Can Businesses Learn from the Military?


 Can Businesses Learn from the Military?

If you've ever heard of the "Five Fingers of Death" or the "Iron Triangle", you'll know that the military knows a thing or two about efficiency. But these business management techniques were developed for military operations and are aimed at maximizing effectiveness on large, outdoor battlefields. How can these tactics be translated over to an office environment?

We're going to explore this question, and give some recommendations on how businesses can apply these principles in their own organization. So read up, take notes, and let's get started!

The article is based on many different sources including: The Military Doctrine: What Business Can Learn From It by William James Adams Jr.

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By William James Adams Jr.

A few years ago, I was involved in an exercise called "Army After Next". In this exercise, as a part of a team from the Center for Strategic Leadership at the U.S. Military Academy at West Point, we were given a hypothetical future environment in which there had been domestic unrest and a political upheaval in the United States.

The resulting regime had banned the use of all traditional weapons and the U.S. Army had to re-tool for an unconventional fight against its enemies using only irregulars, terrorists and other civilians as forces to be reckoned with. Every aspect of our national security apparatus—military, economic, diplomatic—was affected by this radical shift in how we did business.

The exercise paints a vivid picture of the future if the United States is not careful, which is why we must start to implement security measures that can be adapted to a variety of global scenarios. We need to consider how these steps can help restore our position and the confidence of other nations who are still getting their bearings and understanding what this fight might be about.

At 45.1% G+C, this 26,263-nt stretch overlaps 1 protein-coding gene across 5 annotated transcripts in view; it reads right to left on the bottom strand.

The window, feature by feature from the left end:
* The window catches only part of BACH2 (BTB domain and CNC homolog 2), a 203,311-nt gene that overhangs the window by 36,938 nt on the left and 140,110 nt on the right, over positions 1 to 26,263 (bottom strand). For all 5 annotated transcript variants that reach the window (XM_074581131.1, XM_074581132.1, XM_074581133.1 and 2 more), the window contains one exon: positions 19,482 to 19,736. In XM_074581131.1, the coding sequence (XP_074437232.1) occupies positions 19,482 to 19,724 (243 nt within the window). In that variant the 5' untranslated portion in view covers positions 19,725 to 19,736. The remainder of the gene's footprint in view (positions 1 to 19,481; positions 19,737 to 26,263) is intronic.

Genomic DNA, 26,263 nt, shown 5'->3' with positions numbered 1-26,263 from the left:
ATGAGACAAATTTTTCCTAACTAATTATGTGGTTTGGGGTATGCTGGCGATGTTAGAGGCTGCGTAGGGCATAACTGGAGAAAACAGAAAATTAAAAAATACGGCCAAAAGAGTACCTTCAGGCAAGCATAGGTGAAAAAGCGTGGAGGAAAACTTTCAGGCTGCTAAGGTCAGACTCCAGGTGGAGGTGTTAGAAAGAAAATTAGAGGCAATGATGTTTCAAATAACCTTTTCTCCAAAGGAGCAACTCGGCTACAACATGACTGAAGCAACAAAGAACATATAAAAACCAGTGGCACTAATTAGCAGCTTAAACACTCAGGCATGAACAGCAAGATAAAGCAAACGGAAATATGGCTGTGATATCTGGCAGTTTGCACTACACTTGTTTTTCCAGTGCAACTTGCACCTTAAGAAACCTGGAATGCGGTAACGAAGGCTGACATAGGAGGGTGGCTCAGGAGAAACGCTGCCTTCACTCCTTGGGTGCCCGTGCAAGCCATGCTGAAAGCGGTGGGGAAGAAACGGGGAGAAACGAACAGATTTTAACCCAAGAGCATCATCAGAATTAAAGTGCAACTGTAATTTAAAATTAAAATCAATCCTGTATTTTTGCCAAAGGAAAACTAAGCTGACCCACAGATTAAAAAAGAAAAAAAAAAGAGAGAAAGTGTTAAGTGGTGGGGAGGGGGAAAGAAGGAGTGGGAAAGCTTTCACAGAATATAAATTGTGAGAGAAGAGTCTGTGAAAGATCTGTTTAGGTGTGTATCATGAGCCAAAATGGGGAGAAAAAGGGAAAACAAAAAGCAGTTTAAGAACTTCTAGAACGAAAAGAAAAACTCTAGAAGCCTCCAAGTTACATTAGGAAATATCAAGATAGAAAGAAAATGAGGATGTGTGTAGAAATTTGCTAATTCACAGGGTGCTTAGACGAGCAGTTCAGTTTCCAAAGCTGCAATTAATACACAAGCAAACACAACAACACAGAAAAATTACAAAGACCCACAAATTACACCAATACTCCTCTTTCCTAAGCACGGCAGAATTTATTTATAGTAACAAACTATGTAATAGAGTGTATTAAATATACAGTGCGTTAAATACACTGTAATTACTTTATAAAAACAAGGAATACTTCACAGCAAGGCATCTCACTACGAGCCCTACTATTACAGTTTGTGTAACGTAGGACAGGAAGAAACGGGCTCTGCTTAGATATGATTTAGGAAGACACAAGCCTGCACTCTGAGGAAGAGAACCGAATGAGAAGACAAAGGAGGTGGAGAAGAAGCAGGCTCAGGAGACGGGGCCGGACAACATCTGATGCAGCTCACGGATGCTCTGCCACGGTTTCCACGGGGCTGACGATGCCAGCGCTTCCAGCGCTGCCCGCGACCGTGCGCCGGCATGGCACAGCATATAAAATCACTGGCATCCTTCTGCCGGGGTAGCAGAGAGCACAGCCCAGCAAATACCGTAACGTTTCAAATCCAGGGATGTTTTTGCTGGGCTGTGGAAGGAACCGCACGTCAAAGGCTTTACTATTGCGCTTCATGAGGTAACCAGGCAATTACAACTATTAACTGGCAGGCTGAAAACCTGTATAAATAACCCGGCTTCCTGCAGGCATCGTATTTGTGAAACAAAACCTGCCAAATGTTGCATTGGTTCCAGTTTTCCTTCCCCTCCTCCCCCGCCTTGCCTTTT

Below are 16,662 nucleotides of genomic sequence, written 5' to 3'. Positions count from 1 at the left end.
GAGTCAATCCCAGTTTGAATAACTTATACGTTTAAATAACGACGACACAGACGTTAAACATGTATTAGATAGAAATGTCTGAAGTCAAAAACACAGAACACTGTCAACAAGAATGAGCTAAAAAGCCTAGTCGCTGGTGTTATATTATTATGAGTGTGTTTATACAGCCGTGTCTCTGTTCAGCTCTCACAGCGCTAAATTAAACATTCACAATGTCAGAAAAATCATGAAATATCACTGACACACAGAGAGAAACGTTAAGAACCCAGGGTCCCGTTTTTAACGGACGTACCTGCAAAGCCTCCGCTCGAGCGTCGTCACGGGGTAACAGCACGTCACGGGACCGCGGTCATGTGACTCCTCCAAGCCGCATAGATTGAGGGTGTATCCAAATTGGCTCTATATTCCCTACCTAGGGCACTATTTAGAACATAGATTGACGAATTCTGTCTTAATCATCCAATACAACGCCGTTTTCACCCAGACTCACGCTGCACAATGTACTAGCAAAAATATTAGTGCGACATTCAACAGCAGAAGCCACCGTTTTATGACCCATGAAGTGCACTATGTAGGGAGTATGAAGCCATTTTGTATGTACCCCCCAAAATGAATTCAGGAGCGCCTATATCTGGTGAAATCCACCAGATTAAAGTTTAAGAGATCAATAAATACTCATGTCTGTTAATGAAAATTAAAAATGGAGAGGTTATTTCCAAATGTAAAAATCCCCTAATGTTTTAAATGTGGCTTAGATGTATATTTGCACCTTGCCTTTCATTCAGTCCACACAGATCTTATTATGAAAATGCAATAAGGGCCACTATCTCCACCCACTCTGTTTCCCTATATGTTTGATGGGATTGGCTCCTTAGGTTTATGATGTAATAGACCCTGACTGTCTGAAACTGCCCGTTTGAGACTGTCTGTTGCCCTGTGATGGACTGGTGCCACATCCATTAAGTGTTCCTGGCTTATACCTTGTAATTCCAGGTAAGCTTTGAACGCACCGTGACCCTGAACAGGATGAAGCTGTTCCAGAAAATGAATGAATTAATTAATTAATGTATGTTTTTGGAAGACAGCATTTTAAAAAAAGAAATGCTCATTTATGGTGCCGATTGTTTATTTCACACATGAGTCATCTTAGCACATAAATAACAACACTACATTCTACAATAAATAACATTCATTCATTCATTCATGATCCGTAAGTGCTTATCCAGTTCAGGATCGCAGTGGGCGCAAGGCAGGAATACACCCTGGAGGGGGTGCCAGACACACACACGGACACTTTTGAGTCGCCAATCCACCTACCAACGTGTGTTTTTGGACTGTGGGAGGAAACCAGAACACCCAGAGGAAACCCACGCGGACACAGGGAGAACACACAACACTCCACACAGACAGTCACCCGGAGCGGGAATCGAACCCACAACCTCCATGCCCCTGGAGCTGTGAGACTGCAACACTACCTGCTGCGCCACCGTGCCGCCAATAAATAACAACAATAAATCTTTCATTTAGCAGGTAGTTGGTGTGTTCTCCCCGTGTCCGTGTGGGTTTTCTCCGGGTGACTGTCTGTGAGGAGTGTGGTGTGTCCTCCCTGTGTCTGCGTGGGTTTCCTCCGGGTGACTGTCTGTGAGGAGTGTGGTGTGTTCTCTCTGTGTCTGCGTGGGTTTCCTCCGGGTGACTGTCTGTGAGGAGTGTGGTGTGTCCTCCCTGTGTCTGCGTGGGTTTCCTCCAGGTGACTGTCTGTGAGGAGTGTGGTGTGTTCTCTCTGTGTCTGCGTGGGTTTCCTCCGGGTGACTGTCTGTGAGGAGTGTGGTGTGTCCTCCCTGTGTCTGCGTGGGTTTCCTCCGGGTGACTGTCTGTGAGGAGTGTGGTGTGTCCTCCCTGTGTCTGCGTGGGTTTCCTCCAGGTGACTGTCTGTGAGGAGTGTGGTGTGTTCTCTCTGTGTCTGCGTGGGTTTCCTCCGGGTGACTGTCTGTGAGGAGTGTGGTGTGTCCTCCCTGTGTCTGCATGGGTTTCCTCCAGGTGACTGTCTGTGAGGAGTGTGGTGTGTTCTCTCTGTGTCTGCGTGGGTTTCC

For us, that meant implementing three key strategies: improving our national security industrial base, diversifying our economy and opening up international markets so our allies could benefit as well. Let's dive in to how we accomplished these objectives, which will give you an idea of what it takes to build a robust national defense industry in just 24 hours.

Industrial base:

We needed to quickly develop a domestic defense industrial force in the United States that could provide the services and materials we needed. In order to do this, we relied on our allies and friends. We asked them for their support and for advice on how best to rebuild our domestic economy without access to the traditional manufacturing and logistical capabilities of other countries. We also wanted their help with creating a new infrastructure from scratch.

Diversify our economy:

We were no longer trading with other countries, so we asked our allies and friends what they were willing to sell us. As a result, some small transactions occurred, but nothing too significant. We also needed to set up a commercial infrastructure in coordination with our defense industries so we could do business with other countries while they had access to our technology. This was a piecemeal effort, but it was crucial to letting companies on the outside know where we are headed as a nation.